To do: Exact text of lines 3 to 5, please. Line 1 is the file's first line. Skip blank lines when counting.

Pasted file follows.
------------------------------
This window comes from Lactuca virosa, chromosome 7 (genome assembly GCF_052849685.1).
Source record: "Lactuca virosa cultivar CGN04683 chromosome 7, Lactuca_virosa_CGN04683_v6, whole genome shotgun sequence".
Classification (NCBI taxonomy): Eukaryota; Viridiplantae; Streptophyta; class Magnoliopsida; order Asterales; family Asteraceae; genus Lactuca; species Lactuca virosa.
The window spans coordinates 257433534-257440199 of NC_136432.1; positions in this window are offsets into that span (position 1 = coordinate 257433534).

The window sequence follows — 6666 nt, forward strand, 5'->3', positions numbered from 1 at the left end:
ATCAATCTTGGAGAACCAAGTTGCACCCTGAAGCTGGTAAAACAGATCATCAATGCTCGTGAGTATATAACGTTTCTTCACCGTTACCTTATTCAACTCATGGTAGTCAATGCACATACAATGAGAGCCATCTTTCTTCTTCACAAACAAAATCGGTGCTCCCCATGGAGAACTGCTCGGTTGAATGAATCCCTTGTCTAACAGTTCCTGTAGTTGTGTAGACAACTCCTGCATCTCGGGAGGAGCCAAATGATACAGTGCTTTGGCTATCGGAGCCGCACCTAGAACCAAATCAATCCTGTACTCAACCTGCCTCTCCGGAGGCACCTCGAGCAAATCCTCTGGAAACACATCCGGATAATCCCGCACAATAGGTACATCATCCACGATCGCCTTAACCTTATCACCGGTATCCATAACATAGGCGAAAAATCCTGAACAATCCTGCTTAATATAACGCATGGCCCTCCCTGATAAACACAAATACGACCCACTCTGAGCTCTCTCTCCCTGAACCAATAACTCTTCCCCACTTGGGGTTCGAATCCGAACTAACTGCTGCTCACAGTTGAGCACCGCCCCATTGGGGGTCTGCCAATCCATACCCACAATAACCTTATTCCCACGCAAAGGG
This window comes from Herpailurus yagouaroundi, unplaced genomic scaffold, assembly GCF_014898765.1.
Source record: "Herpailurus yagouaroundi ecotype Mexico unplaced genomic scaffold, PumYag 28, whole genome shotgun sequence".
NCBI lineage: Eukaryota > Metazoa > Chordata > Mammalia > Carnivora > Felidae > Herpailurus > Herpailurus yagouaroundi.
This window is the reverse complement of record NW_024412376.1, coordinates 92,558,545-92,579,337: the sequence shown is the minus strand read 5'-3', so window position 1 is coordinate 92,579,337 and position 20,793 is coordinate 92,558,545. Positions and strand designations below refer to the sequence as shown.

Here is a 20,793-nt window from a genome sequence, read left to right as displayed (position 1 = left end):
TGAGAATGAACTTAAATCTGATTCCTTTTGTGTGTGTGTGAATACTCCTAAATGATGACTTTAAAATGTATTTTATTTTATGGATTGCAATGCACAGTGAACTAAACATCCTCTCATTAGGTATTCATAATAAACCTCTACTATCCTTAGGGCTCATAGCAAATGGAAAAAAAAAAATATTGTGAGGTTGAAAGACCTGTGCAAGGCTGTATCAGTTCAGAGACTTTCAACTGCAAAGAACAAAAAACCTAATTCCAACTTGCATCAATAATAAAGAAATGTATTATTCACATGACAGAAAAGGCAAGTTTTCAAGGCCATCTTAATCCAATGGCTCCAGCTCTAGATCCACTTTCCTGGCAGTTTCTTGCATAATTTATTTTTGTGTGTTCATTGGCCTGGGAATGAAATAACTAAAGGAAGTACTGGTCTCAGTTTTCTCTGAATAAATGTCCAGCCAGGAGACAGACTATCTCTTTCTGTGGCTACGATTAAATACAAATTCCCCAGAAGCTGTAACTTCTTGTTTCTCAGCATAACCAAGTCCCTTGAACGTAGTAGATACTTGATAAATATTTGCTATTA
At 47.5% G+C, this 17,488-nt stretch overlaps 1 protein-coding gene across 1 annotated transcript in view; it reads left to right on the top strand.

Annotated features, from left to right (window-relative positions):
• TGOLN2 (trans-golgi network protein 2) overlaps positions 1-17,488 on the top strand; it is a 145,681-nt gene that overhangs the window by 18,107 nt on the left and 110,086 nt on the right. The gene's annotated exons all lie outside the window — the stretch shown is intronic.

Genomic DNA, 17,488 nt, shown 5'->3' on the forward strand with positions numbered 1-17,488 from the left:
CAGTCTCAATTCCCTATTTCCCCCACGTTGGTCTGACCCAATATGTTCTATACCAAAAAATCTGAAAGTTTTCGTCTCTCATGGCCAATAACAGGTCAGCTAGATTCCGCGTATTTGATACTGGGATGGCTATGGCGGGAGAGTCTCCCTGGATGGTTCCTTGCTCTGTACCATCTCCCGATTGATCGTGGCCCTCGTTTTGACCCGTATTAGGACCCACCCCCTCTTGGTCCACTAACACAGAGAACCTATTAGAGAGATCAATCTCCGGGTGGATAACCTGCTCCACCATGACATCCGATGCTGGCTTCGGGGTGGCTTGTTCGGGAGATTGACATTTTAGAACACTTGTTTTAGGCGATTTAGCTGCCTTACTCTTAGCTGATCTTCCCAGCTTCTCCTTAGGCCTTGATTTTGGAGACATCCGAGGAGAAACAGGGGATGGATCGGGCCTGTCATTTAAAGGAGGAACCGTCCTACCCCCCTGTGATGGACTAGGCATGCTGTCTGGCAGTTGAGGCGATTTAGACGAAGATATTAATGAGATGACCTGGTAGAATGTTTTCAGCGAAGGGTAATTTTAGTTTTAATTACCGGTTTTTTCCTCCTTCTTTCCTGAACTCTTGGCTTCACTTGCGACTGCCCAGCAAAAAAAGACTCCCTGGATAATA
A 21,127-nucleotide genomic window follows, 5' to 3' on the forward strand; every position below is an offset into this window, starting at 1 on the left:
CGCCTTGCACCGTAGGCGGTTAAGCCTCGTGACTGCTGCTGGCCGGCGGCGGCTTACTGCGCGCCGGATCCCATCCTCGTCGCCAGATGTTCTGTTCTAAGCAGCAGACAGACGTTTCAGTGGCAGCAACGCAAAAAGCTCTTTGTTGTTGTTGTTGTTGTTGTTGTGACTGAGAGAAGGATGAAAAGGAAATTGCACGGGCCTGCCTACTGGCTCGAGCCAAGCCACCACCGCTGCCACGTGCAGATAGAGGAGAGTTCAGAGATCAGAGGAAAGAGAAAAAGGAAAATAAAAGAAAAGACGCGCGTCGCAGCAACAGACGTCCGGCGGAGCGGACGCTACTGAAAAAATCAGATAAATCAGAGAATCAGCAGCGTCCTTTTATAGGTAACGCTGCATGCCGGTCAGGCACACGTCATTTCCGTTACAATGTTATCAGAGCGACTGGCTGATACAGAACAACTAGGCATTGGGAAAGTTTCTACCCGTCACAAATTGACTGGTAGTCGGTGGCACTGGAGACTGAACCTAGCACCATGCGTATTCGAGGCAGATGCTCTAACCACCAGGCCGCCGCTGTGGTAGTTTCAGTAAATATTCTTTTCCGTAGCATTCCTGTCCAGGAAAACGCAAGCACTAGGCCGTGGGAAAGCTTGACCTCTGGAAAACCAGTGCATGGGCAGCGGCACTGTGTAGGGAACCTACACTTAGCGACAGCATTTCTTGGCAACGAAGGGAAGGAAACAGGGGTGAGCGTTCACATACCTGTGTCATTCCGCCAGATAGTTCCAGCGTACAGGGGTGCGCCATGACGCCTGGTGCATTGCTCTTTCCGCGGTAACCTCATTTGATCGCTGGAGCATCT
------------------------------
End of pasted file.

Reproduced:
Classification (NCBI taxonomy): Eukaryota; Viridiplantae; Streptophyta; class Magnoliopsida; order Asterales; family Asteraceae; genus Lactuca; species Lactuca virosa.
The window spans coordinates 257433534-257440199 of NC_136432.1; positions in this window are offsets into that span (position 1 = coordinate 257433534).

The window sequence follows — 6666 nt, forward strand, 5'->3', positions numbered from 1 at the left end: